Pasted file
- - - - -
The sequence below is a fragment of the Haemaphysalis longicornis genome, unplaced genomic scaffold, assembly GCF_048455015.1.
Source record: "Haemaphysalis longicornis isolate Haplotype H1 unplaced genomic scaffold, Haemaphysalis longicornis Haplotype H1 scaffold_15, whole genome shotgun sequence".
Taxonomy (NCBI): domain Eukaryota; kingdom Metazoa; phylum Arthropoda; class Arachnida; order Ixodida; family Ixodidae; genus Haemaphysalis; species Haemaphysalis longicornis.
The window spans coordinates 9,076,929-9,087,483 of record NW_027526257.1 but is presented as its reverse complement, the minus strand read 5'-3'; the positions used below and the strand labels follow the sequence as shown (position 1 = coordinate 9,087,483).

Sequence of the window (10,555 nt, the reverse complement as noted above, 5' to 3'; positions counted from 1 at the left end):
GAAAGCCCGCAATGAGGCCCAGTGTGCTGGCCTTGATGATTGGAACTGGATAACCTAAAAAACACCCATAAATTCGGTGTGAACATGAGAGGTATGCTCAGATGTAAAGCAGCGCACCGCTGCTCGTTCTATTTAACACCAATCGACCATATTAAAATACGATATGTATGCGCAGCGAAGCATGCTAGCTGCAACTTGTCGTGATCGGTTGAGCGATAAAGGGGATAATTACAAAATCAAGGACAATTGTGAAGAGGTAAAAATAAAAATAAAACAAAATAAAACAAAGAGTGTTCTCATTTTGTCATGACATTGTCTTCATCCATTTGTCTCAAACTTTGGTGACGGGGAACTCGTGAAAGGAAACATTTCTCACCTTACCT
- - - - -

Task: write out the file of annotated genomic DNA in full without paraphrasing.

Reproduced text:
The sequence below is a fragment of the Haemaphysalis longicornis genome, unplaced genomic scaffold, assembly GCF_048455015.1.
Source record: "Haemaphysalis longicornis isolate Haplotype H1 unplaced genomic scaffold, Haemaphysalis longicornis Haplotype H1 scaffold_15, whole genome shotgun sequence".
Taxonomy (NCBI): domain Eukaryota; kingdom Metazoa; phylum Arthropoda; class Arachnida; order Ixodida; family Ixodidae; genus Haemaphysalis; species Haemaphysalis longicornis.
The window spans coordinates 9,076,929-9,087,483 of record NW_027526257.1 but is presented as its reverse complement, the minus strand read 5'-3'; the positions used below and the strand labels follow the sequence as shown (position 1 = coordinate 9,087,483).

Sequence of the window (10,555 nt, the reverse complement as noted above, 5' to 3'; positions counted from 1 at the left end):
GAAAGCCCGCAATGAGGCCCAGTGTGCTGGCCTTGATGATTGGAACTGGATAACCTAAAAAACACCCATAAATTCGGTGTGAACATGAGAGGTATGCTCAGATGTAAAGCAGCGCACCGCTGCTCGTTCTATTTAACACCAATCGACCATATTAAAATACGATATGTATGCGCAGCGAAGCATGCTAGCTGCAACTTGTCGTGATCGGTTGAGCGATAAAGGGGATAATTACAAAATCAAGGACAATTGTGAAGAGGTAAAAATAAAAATAAAACAAAATAAAACAAAGAGTGTTCTCATTTTGTCATGACATTGTCTTCATCCATTTGTCTCAAACTTTGGTGACGGGGAACTCGTGAAAGGAAACATTTCTCACCTTACCT